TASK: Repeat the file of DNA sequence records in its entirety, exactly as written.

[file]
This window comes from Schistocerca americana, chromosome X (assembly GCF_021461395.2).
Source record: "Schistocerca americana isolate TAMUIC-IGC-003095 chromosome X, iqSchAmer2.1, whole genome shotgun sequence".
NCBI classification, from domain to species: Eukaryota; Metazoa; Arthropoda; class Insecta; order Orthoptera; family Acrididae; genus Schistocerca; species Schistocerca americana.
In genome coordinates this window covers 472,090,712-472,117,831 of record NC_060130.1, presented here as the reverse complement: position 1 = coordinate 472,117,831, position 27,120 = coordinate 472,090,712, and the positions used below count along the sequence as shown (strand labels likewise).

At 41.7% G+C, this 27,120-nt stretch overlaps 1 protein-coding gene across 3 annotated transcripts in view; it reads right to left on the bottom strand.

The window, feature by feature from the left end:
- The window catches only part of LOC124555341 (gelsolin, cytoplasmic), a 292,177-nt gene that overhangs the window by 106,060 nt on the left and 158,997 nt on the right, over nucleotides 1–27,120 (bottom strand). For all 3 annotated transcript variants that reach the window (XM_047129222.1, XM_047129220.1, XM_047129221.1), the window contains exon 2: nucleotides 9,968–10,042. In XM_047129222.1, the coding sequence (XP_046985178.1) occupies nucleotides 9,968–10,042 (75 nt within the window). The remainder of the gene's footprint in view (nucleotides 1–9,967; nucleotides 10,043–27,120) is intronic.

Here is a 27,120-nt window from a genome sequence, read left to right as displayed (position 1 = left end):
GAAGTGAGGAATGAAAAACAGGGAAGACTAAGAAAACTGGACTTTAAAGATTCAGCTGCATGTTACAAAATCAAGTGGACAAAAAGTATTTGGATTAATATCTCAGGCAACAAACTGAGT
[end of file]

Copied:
This window comes from Schistocerca americana, chromosome X (assembly GCF_021461395.2).
Source record: "Schistocerca americana isolate TAMUIC-IGC-003095 chromosome X, iqSchAmer2.1, whole genome shotgun sequence".
NCBI classification, from domain to species: Eukaryota; Metazoa; Arthropoda; class Insecta; order Orthoptera; family Acrididae; genus Schistocerca; species Schistocerca americana.
In genome coordinates this window covers 472,090,712-472,117,831 of record NC_060130.1, presented here as the reverse complement: position 1 = coordinate 472,117,831, position 27,120 = coordinate 472,090,712, and the positions used below count along the sequence as shown (strand labels likewise).

At 41.7% G+C, this 27,120-nt stretch overlaps 1 protein-coding gene across 3 annotated transcripts in view; it reads right to left on the bottom strand.

The window, feature by feature from the left end:
- The window catches only part of LOC124555341 (gelsolin, cytoplasmic), a 292,177-nt gene that overhangs the window by 106,060 nt on the left and 158,997 nt on the right, over nucleotides 1–27,120 (bottom strand). For all 3 annotated transcript variants that reach the window (XM_047129222.1, XM_047129220.1, XM_047129221.1), the window contains exon 2: nucleotides 9,968–10,042. In XM_047129222.1, the coding sequence (XP_046985178.1) occupies nucleotides 9,968–10,042 (75 nt within the window). The remainder of the gene's footprint in view (nucleotides 1–9,967; nucleotides 10,043–27,120) is intronic.

Here is a 27,120-nt window from a genome sequence, read left to right as displayed (position 1 = left end):
GAAGTGAGGAATGAAAAACAGGGAAGACTAAGAAAACTGGACTTTAAAGATTCAGCTGCATGTTACAAAATCAAGTGGACAAAAAGTATTTGGATTAATATCTCAGGCAACAAACTGAGT